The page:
Vaccination: Protecting the Future of Filipino Children



Vaccination, or immunization, is an essential part of global public health. The World Health Organization defines it as the process whereby a person is made immune or resistant to an infectious disease by the administration of a vaccine.

It’s a cost-effective health investment and accessible to hard-to-reach and vulnerable populations through the government’s Philippine National Immunization Program. The Mandatory Infants and Children Health Immunization Act of 2011 states that basic immunizations covered by the act should be given for free by any government hospital or health center to infants and children up to five years of age.

While some vaccines aren’t covered, they can still be found at local health centers and private healthcare facilities. It becomes the parent’s responsibility to bring their children to get immunized. Unfortunately, current events and controversies have created confusion among parents, which resulted in decreased confidence in vaccines.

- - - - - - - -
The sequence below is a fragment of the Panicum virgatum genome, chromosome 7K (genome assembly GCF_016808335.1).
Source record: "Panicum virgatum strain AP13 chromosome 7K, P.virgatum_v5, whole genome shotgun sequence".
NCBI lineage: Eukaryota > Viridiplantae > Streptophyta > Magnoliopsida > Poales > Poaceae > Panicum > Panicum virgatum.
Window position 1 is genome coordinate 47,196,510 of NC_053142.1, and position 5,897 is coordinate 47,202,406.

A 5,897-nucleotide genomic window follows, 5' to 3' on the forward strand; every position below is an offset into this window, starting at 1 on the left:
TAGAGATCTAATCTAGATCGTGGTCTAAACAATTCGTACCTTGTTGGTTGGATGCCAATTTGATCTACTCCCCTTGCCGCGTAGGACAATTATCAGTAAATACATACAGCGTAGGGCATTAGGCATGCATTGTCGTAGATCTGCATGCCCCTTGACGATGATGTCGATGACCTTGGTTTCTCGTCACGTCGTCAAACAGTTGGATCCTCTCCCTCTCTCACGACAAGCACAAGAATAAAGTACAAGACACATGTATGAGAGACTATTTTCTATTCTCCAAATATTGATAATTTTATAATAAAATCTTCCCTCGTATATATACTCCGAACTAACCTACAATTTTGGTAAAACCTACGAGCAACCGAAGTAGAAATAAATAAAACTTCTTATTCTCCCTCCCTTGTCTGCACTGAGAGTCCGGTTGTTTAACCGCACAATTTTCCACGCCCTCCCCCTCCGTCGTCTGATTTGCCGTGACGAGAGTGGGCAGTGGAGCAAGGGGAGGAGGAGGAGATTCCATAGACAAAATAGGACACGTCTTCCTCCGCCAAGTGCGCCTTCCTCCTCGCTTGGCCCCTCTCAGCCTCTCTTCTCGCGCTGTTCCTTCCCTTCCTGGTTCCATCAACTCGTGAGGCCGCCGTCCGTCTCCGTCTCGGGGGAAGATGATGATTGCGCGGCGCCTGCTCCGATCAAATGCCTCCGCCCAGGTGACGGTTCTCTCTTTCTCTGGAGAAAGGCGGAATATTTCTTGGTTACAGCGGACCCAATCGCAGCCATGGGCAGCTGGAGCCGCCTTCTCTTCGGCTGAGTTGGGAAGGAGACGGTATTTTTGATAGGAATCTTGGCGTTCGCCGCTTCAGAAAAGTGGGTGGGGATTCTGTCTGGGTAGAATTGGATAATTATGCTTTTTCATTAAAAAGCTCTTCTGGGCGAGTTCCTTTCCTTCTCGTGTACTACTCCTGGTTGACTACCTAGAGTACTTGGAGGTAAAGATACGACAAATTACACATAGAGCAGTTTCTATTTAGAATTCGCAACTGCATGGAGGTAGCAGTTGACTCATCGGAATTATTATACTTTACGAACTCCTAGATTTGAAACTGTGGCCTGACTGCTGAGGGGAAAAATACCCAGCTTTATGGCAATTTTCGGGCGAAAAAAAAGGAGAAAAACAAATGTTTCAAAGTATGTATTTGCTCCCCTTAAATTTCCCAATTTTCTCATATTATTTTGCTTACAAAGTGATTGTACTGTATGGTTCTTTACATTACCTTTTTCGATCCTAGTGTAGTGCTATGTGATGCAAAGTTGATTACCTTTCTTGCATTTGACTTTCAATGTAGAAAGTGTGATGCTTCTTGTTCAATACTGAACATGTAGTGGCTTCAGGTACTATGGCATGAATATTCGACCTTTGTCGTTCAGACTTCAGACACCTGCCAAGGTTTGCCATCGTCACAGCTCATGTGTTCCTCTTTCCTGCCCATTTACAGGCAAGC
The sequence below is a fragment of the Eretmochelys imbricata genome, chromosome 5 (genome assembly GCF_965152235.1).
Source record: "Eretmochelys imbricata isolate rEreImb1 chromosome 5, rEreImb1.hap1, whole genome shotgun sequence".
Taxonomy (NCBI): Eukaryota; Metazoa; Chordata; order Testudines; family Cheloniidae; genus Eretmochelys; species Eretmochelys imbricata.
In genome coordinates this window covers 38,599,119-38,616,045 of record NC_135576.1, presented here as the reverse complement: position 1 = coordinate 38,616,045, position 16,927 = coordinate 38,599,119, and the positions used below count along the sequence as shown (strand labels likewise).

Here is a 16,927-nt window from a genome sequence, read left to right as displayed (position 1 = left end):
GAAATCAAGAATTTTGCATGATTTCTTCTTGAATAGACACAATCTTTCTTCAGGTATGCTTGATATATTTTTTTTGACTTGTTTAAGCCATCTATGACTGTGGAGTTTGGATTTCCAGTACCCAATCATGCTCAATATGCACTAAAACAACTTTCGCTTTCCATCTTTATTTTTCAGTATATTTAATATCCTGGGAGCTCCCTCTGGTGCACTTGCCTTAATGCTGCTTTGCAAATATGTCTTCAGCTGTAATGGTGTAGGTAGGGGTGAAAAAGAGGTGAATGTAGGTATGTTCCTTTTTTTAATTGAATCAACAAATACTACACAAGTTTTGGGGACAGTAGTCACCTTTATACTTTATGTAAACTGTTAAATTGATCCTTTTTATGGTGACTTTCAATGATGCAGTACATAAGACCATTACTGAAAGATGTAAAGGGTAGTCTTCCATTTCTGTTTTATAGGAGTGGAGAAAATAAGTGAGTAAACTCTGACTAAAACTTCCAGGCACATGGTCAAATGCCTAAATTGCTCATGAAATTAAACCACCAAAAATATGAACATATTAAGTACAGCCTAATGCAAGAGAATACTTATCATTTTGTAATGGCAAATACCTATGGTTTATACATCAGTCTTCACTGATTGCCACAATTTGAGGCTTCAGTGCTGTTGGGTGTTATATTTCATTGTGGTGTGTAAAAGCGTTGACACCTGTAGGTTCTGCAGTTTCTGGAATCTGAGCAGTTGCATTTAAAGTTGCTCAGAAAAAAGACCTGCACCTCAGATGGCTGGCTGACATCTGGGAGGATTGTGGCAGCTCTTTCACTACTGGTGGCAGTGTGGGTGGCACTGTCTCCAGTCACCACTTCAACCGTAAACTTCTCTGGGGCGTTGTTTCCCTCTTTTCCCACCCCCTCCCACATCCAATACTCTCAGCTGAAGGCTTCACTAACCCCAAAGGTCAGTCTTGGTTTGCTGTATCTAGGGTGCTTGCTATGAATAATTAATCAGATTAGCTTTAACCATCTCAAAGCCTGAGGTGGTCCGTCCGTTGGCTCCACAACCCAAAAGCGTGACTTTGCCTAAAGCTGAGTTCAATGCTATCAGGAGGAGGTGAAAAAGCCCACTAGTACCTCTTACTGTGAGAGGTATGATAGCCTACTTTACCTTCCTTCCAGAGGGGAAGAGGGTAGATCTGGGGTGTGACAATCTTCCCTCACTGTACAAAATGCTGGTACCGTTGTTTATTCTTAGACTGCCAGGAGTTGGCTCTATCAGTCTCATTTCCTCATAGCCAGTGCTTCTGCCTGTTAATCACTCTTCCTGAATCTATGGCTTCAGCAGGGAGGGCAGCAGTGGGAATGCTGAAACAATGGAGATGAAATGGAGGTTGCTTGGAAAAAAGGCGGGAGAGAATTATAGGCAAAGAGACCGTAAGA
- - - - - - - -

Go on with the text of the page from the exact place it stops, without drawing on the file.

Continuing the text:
It had a huge adverse impact towards society’s state of health as disease outbreaks like measles erupted in different regions of the country. According to the Epidemiology Bureau’s surveillance system, between January to April 2019, 29,810 measles cases were officially reported along with 401 deaths. It’s a heartbreaking number, so let us not deprive our children of their right to be vaccinated.

Vaccines are safe while fear endangers our future. The benefits of its use far outweigh the risk of side effects. Vaccinations give us long-lasting, if not permanent, protection against certain illnesses. I always tell my people that it’s never too late to bring your child to the nearest health facility to get their immunizations updated.

We don’t vaccinate just to protect our children, but also our grandchildren and their grandchildren. We shouldn’t anticipate the revenge of almost unknown diseases. Vaccinations are one of the best practices to eliminate the dangerous consequences of vaccine-preventable diseases. Vaccines save lives.

WORDS Jacqueline Doctor-Bernabe, MD, MMHoA, DPPS